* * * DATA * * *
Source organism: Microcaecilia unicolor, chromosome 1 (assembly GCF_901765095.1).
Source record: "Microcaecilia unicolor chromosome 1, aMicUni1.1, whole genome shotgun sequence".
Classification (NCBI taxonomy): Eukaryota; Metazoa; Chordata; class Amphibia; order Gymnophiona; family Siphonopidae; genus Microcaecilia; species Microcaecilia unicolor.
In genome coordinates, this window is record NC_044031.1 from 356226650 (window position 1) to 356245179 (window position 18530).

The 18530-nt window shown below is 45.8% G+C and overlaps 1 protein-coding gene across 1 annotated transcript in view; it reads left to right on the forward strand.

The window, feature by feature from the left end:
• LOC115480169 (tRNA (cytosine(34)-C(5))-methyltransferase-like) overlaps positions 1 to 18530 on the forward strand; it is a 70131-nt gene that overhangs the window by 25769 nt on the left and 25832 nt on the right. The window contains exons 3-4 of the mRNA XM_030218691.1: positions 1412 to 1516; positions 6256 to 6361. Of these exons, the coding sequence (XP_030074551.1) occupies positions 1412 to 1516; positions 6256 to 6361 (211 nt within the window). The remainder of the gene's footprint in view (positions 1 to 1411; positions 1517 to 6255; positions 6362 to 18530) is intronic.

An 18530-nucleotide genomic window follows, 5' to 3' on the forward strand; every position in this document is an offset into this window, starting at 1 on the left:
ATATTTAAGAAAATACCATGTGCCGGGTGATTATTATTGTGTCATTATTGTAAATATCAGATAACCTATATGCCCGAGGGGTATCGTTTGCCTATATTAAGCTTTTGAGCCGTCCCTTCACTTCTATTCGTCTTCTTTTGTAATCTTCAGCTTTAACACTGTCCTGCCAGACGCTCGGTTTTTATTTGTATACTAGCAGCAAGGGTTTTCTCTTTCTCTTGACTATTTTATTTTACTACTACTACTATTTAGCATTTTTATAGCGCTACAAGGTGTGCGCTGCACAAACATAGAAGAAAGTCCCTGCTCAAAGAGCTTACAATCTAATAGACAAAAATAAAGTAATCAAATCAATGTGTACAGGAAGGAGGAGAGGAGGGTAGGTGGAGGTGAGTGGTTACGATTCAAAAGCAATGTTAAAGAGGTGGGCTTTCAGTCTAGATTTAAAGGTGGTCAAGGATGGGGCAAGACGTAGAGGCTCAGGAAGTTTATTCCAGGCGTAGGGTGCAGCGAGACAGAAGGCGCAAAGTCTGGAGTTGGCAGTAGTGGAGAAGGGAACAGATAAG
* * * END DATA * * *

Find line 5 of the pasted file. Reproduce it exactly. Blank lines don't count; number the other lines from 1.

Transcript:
The 18530-nt window shown below is 45.8% G+C and overlaps 1 protein-coding gene across 1 annotated transcript in view; it reads left to right on the forward strand.